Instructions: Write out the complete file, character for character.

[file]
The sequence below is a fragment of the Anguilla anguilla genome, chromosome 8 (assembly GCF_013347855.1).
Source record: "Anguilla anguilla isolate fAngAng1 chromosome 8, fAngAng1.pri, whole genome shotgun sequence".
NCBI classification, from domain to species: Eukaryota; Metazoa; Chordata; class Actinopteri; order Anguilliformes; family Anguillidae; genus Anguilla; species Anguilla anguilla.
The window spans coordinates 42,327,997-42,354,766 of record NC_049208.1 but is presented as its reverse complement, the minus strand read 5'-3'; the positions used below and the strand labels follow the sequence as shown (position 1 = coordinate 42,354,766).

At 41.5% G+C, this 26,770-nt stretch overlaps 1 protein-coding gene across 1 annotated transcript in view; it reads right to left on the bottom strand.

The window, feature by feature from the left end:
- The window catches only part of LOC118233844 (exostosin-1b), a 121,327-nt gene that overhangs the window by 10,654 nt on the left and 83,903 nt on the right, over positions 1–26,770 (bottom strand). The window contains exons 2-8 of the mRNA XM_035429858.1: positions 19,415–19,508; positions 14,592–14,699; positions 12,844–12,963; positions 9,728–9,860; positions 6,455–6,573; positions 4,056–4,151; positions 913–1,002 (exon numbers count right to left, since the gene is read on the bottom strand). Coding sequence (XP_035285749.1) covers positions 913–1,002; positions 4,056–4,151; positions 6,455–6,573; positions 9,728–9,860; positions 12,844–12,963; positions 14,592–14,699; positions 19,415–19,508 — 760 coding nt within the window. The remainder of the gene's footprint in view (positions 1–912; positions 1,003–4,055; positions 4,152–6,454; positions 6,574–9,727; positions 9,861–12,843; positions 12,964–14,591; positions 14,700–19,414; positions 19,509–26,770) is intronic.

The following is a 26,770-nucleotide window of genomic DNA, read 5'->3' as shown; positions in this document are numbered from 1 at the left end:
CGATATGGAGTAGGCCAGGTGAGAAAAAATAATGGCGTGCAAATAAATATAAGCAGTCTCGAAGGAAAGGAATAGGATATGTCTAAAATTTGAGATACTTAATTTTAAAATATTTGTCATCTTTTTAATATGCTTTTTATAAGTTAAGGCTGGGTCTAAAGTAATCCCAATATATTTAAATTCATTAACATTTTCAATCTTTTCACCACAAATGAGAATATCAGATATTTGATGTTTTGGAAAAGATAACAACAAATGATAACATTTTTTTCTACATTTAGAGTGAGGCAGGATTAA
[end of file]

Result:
The sequence below is a fragment of the Anguilla anguilla genome, chromosome 8 (assembly GCF_013347855.1).
Source record: "Anguilla anguilla isolate fAngAng1 chromosome 8, fAngAng1.pri, whole genome shotgun sequence".
NCBI classification, from domain to species: Eukaryota; Metazoa; Chordata; class Actinopteri; order Anguilliformes; family Anguillidae; genus Anguilla; species Anguilla anguilla.
The window spans coordinates 42,327,997-42,354,766 of record NC_049208.1 but is presented as its reverse complement, the minus strand read 5'-3'; the positions used below and the strand labels follow the sequence as shown (position 1 = coordinate 42,354,766).

At 41.5% G+C, this 26,770-nt stretch overlaps 1 protein-coding gene across 1 annotated transcript in view; it reads right to left on the bottom strand.

The window, feature by feature from the left end:
- The window catches only part of LOC118233844 (exostosin-1b), a 121,327-nt gene that overhangs the window by 10,654 nt on the left and 83,903 nt on the right, over positions 1–26,770 (bottom strand). The window contains exons 2-8 of the mRNA XM_035429858.1: positions 19,415–19,508; positions 14,592–14,699; positions 12,844–12,963; positions 9,728–9,860; positions 6,455–6,573; positions 4,056–4,151; positions 913–1,002 (exon numbers count right to left, since the gene is read on the bottom strand). Coding sequence (XP_035285749.1) covers positions 913–1,002; positions 4,056–4,151; positions 6,455–6,573; positions 9,728–9,860; positions 12,844–12,963; positions 14,592–14,699; positions 19,415–19,508 — 760 coding nt within the window. The remainder of the gene's footprint in view (positions 1–912; positions 1,003–4,055; positions 4,152–6,454; positions 6,574–9,727; positions 9,861–12,843; positions 12,964–14,591; positions 14,700–19,414; positions 19,509–26,770) is intronic.

The following is a 26,770-nucleotide window of genomic DNA, read 5'->3' as shown; positions in this document are numbered from 1 at the left end:
CGATATGGAGTAGGCCAGGTGAGAAAAAATAATGGCGTGCAAATAAATATAAGCAGTCTCGAAGGAAAGGAATAGGATATGTCTAAAATTTGAGATACTTAATTTTAAAATATTTGTCATCTTTTTAATATGCTTTTTATAAGTTAAGGCTGGGTCTAAAGTAATCCCAATATATTTAAATTCATTAACATTTTCAATCTTTTCACCACAAATGAGAATATCAGATATTTGATGTTTTGGAAAAGATAACAACAAATGATAACATTTTTTTCTACATTTAGAGTGAGGCAGGATTAA